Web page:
Competition between salamanders 

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Competition between salamanders

The first example concerns two species of terrestrial salamanders, Plethodon glutinosus apd P. jordani, which live in the southern Appalachian Mountains of the USA. Generally, P. jolani lives at higher altitudes than P. glutinosus, but in certain areas their altitudinal distributions overlap. Hairston (1980) carried out an experi­ment at two sites, one in the Great Smoky Mountains and the other in the Balsam Mountains. These sites both had populations of the two salamander species, they had similar salamander faunas overall, they were at the same elevation and they faced the same direction. At both sites, seven experimental plots were established in I974: two from which P. jordani was removed, two from which P. glutinosus was removed and three as controls. Then, six times in each of the next 5 years, the numbers of both species and their ages were estimated in all plots.

In the control plots, and naturally, P. jordani was by far the more abundant of the two species; and in the plots from which it was removed, there was a statistically significant increase in the abundance of P. glutinosus at both locations. In the plots from which P.glutinosus was removed, there was no significant reciprocal increase in the abundance of P. jordani. However, there was, at both sites, a statistically significant increase in the proportion of p. iordani in the 1- and 2-year-old age classes. This was presumably a result of increased fecundity and/or increased survival of young, both of which are crucial components of the basic reproductive rate.

The important point is that individuals of both species must' originally' have been adversely affected by individuals of the other species' since when one species was removed, the remaining species showed a significant increase in abundance and/or fecundity and/or survivorship. It appears, therefore, that in the control plots and in the other zones of overlap generally, these species competed with one another but still coexisted.

Competition between bedstraws (Galium spp.)


A.G. Tansley, one of the greatest of the 'founding fathers' of plant ecology, studied competition between two species of bedstraw. Galium hercynicum is a species which grows in Great Britain at acidic sites, whilst G. p umilurn is confined to more calcareous soils (in Tansley's time they were known as G. saxatile and G. sylvestre). Tansley found that as long as he grew them alone, both species would thrive on both the acidic soil from a G. hercynicum site and the calcareous soil from a G. pumilum site. Yet, if the species were grown together, only G. hercynicum grew | successfully in the acidic soil and only G. pumilum grew successfully in the calcareous soil. It seems, therefore, that when they grow together the species compete, and that one species wins, whilst the other loses so badly that it is competitively excluded from the site. The outcome depends on the habitat in which the competition occurs.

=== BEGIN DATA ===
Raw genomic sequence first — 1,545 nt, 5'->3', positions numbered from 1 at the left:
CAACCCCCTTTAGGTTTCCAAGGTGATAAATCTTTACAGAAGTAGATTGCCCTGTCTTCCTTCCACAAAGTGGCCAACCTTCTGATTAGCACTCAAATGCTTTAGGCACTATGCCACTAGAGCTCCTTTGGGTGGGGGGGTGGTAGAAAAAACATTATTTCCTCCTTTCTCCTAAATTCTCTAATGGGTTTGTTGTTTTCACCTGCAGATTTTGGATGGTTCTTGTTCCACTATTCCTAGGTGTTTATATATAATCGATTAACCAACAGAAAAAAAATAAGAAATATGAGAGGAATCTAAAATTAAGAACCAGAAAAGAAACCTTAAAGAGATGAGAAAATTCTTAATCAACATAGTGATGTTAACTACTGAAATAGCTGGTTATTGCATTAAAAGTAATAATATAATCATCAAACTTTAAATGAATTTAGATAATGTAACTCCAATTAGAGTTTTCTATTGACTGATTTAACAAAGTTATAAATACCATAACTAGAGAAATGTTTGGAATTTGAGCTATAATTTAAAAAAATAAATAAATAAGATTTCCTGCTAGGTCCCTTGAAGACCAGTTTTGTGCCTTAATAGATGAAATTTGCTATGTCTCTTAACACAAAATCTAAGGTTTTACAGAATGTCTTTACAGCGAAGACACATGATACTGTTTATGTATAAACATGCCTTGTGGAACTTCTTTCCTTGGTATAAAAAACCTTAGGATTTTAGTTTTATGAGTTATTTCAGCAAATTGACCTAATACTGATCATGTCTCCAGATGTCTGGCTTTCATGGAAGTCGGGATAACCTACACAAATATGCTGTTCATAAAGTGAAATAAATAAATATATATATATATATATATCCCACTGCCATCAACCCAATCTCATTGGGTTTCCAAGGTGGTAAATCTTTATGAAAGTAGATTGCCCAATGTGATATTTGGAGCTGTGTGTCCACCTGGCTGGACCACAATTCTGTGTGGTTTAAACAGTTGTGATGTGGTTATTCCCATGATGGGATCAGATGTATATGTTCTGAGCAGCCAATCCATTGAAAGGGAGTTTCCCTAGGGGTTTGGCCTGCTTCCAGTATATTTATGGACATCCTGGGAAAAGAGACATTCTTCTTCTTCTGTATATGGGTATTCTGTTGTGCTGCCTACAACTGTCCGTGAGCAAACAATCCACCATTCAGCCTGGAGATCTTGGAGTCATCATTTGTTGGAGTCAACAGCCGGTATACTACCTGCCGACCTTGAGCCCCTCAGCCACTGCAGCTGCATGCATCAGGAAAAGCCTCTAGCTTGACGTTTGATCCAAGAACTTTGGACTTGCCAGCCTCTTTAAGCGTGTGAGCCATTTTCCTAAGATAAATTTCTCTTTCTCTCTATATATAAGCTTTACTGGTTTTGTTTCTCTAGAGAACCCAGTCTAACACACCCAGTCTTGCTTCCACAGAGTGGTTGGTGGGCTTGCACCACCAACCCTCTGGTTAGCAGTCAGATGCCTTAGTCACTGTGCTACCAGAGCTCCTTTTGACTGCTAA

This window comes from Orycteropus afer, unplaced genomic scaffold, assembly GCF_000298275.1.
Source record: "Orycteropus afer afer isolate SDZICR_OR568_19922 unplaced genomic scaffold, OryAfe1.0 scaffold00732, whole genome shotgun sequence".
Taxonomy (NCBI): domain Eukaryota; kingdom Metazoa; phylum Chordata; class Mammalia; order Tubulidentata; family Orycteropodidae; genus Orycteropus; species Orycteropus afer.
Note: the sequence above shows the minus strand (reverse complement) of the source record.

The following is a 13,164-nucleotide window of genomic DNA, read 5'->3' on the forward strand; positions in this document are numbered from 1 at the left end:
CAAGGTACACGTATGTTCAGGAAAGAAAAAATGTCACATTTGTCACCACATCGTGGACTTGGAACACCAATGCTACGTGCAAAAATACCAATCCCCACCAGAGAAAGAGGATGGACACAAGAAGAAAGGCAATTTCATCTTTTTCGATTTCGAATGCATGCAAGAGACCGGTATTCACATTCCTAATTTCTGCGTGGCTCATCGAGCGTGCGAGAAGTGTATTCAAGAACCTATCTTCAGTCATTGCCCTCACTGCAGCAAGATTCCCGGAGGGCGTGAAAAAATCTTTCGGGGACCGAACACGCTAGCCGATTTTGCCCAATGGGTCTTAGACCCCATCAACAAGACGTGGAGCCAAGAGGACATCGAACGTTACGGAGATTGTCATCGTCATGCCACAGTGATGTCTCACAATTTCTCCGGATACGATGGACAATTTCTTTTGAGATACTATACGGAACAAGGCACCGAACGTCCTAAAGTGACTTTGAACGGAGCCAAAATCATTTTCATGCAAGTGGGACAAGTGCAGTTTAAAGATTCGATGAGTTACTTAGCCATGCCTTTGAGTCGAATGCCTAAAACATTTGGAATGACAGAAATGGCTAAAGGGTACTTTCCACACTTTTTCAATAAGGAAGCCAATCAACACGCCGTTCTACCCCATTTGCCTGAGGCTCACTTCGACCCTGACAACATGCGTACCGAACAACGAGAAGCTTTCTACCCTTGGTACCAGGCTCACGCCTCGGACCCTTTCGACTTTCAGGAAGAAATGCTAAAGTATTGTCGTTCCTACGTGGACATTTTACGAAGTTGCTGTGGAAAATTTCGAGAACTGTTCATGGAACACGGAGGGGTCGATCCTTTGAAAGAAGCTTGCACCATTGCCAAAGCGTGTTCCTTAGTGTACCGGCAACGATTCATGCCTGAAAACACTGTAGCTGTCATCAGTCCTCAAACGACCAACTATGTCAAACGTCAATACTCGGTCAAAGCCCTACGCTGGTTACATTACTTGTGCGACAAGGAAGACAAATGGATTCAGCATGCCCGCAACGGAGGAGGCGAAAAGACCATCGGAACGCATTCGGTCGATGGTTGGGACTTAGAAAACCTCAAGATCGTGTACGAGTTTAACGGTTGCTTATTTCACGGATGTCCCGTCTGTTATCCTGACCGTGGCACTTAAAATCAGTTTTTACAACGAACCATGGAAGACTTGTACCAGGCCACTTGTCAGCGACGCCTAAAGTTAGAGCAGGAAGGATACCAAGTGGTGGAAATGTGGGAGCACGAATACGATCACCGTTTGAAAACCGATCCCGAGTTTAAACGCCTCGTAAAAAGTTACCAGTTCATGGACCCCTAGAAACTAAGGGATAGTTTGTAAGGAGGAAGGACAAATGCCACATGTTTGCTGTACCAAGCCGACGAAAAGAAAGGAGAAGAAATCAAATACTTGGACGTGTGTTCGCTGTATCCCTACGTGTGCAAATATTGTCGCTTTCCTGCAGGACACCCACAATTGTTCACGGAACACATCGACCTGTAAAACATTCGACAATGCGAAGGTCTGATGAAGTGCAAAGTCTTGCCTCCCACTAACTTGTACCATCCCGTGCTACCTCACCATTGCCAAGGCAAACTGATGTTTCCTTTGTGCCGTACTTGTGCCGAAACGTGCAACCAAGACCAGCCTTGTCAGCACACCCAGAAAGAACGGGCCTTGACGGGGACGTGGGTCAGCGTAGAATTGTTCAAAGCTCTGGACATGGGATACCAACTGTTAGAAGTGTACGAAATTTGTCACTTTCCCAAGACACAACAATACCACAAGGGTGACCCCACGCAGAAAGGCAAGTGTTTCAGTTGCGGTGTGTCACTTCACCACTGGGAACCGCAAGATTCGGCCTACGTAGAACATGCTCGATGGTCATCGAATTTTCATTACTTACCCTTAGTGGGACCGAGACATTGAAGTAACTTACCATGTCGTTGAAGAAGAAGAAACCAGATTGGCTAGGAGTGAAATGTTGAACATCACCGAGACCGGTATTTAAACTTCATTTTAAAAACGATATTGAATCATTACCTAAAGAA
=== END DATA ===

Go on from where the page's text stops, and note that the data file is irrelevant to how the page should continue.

Competition between barnacles |

The third study concerns two species of barnacle in Scotland: Chthamalus stellatus and Balanus balanoides.   These species are frequently found together on the same Atlantic rocky shores of north-west Europe. However, adult Chthamalus generally occur in an intertidal zone which is higher up the shore  than that of adult Balanus, even though young Chthamalus settle in considerable numbers in the Balanus zone. In an attempt to understand this zonation, Connell monitored the survival of young Chtharnalus in the Balan us zone. He took successive censuses of mapped individuals over the period of 1 year and, most important, he ensured at some sites that young Ch thamlus that settled in the Balanus zone were kept free from contact with Balanus. In contrast with the normal pattern, such individuals survived well, irrespective of the intertidal level. Thus, it seemed that the usual cause of mortality in young Chthamalus was not the increased submergence, times of the lower zones, but competition from Balanus in those zones. Direct observation confirmed that Balanus smothered, undercut or crushed Chthamalus, and the greatest Chthamalus mortality occurred during the seasons of most rapid Balanus growth. Moreover, the few Chthamalus individuals that survived I year of Balanus crowding were much smaller than uncrowded ones, showing, since smaller barnacles produce fewer offspring, that interspecific competition was also reducing | fecundity.

Thus, Balanus and Chthamalus compete. They coexist on the same shore, but on a finer scale their distributions overlap very little. Balanus outcompetes and excludes   Chtharnalus from the lower zones; but Chthamalus can survive in the upper zones where Balanus, because of its comparative sensitivity to desiccation, cannot.



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